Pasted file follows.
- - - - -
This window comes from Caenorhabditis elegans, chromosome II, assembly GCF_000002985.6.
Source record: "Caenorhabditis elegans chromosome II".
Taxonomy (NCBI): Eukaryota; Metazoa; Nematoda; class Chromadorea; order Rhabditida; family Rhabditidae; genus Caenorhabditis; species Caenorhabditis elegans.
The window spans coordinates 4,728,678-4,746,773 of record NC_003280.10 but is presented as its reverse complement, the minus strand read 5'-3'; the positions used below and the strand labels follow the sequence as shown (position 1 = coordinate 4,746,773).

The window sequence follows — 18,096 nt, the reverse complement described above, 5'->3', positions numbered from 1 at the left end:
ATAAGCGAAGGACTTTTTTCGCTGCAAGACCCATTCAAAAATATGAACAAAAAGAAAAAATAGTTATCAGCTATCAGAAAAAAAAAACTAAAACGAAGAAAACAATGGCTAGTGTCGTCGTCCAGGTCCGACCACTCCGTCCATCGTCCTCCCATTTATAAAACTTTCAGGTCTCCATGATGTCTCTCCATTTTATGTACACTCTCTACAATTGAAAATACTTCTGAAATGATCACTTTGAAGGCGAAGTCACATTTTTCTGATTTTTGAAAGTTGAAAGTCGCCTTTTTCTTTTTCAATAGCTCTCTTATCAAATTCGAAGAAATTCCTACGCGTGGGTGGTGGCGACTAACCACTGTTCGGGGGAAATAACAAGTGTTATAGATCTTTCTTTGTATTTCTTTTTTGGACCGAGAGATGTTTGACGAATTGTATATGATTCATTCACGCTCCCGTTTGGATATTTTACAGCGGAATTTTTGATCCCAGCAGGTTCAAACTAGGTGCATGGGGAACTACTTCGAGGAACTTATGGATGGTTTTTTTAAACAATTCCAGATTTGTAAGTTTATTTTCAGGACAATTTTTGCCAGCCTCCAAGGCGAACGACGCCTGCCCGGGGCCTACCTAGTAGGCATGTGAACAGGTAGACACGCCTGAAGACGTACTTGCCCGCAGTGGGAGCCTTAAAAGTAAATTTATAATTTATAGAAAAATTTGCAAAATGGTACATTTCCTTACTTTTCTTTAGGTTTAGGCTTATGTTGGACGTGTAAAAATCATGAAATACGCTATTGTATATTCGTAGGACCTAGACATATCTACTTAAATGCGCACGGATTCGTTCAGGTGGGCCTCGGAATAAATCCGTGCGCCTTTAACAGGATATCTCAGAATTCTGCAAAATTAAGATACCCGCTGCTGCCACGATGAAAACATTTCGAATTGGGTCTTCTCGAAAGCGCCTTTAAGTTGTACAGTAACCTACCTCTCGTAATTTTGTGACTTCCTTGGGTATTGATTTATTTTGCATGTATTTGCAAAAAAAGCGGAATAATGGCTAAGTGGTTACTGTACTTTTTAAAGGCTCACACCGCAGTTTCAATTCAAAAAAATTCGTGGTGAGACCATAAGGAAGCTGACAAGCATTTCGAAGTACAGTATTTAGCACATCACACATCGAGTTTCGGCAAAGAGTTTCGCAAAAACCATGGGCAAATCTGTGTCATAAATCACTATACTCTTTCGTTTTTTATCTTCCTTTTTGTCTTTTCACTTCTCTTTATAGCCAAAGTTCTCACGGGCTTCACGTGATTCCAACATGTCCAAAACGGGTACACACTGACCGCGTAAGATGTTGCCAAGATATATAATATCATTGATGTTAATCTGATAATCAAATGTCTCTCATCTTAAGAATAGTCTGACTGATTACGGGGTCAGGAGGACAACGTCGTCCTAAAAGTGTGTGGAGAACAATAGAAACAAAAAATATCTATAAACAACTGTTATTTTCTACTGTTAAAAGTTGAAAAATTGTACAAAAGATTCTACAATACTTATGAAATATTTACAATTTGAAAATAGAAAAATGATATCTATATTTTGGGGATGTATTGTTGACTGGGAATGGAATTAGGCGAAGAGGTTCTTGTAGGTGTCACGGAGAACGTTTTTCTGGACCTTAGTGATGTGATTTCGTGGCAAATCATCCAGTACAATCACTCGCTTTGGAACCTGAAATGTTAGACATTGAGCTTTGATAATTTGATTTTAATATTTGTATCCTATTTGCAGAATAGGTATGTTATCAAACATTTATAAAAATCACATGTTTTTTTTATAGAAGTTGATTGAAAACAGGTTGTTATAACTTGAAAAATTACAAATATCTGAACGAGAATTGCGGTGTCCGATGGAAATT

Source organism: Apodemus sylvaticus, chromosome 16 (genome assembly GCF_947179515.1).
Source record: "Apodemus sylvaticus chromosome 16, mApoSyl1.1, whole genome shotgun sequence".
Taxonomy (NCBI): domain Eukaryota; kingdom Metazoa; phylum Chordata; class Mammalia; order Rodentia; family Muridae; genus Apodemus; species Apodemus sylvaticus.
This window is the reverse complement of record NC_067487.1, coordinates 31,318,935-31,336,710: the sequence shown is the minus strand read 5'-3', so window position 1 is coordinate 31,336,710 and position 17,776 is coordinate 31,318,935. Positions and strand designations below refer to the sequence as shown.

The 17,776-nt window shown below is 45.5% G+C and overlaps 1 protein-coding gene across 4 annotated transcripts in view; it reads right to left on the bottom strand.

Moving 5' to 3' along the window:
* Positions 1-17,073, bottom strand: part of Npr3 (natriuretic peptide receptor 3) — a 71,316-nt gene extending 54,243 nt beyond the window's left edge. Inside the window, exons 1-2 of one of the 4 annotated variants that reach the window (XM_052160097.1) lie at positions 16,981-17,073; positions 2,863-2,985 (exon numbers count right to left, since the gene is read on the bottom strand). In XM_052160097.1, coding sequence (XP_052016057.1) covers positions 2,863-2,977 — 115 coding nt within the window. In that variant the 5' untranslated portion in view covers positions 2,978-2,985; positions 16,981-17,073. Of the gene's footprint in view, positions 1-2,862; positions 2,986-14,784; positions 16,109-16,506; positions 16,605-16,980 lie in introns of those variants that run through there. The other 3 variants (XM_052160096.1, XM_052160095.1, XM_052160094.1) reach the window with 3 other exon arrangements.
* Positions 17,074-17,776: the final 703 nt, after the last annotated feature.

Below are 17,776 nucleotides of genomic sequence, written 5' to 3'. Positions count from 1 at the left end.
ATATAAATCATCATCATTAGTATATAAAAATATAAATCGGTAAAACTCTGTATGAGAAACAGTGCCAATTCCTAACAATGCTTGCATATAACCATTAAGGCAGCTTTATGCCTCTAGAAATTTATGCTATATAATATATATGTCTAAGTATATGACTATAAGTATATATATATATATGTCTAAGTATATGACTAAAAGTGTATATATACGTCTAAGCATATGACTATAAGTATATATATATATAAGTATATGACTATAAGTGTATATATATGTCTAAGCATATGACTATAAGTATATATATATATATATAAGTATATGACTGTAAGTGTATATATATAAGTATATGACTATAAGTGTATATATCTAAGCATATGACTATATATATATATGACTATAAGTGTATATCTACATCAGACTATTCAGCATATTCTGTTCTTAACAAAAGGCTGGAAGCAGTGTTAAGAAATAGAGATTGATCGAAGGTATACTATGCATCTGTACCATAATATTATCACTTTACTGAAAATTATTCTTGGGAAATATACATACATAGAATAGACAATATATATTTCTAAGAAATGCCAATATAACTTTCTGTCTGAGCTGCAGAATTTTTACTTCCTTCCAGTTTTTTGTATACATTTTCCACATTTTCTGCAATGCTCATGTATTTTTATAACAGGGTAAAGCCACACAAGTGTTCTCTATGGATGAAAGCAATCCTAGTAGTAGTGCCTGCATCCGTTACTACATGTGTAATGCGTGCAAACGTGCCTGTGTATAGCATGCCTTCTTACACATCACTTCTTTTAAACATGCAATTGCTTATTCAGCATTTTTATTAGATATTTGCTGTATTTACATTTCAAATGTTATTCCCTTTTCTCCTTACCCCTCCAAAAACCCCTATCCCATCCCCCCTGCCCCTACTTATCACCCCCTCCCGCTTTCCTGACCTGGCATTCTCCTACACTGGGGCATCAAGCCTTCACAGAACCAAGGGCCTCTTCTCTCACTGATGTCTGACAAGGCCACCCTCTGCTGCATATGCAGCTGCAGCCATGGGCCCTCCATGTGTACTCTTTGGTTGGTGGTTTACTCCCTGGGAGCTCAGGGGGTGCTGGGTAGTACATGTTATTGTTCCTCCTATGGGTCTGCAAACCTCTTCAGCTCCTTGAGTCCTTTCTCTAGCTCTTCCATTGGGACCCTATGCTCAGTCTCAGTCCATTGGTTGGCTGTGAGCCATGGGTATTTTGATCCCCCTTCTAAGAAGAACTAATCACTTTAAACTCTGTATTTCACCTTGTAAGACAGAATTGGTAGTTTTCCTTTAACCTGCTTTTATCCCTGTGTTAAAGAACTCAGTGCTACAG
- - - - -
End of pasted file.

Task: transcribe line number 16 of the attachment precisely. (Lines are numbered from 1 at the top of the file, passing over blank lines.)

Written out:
ATATAAATCATCATCATTAGTATATAAAAATATAAATCGGTAAAACTCTGTATGAGAAACAGTGCCAATTCCTAACAATGCTTGCATATAACCATTAAGGCAGCTTTATGCCTCTAGAAATTTATGCTATATAATATATATGTCTAAGTATATGACTATAAGTATATATATATATATGTCTAAGTATATGACTAAAAGTGTATATATACGTCTAAGCATATGACTATAAGTATATATATATATAAGTATATGACTATAAGTGTATATATATGTCTAAGCATATGACTATAAGTATATATATATATATATAAGTATATGACTGTAAGTGTATATATATAAGTATATGACTATAAGTGTATATATCTAAGCATATGACTATATATATATATGACTATAAGTGTATATCTACATCAGACTATTCAGCATATTCTGTTCTTAACAAAAGGCTGGAAGCAGTGTTAAGAAATAGAGATTGATCGAAGGTATACTATGCATCTGTACCATAATATTATCACTTTACTGAAAATTATTCTTGGGAAATATACATACATAGAATAGACAATATATATTTCTAAGAAATGCCAATATAACTTTCTGTCTGAGCTGCAGAATTTTTACTTCCTTCCAGTTTTTTGTATACATTTTCCACATTTTCTGCAATGCTCATGTATTTTTATAACAGGGTAAAGCCACACAAGTGTTCTCTATGGATGAAAGCAATCCTAGTAGTAGTGCCTGCATCCGTTACTACATGTGTAATGCGTGCAAACGTGCCTGTGTATAGCATGCCTTCTTACACATCACTTCTTTTAAACATGCAATTGCTTATTCAGCATTTTTATTAGATATTTGCTGTATTTACATTTCAAATGTTATTCCCTTTTCTCCTTACCCCTCCAAAAACCCCTATCCCATCCCCCCTGCCCCTACTTATCACCCCCTCCCGCTTTCCTGACCTGGCATTCTCCTACACTGGGGCATCAAGCCTTCACAGAACCAAGGGCCTCTTCTCTCACTGATGTCTGACAAGGCCACCCTCTGCTGCATATGCAGCTGCAGCCATGGGCCCTCCATGTGTACTCTTTGGTTGGTGGTTTACTCCCTGGGAGCTCAGGGGGTGCTGGGTAGTACATGTTATTGTTCCTCCTATGGGTCTGCAAACCTCTTCAGCTCCTTGAGTCCTTTCTCTAGCTCTTCCATTGGGACCCTATGCTCAGTCTCAGTCCATTGGTTGGCTGTGAGCCATGGGTATTTTGATCCCCCTTCTAAGAAGAACTAATCACTTTAAACTCTGTATTTCACCTTGTAAGACAGAATTGGTAGTTTTCCTTTAACCTGCTTTTATCCCTGTGTTAAAGAACTCAGTGCTACAG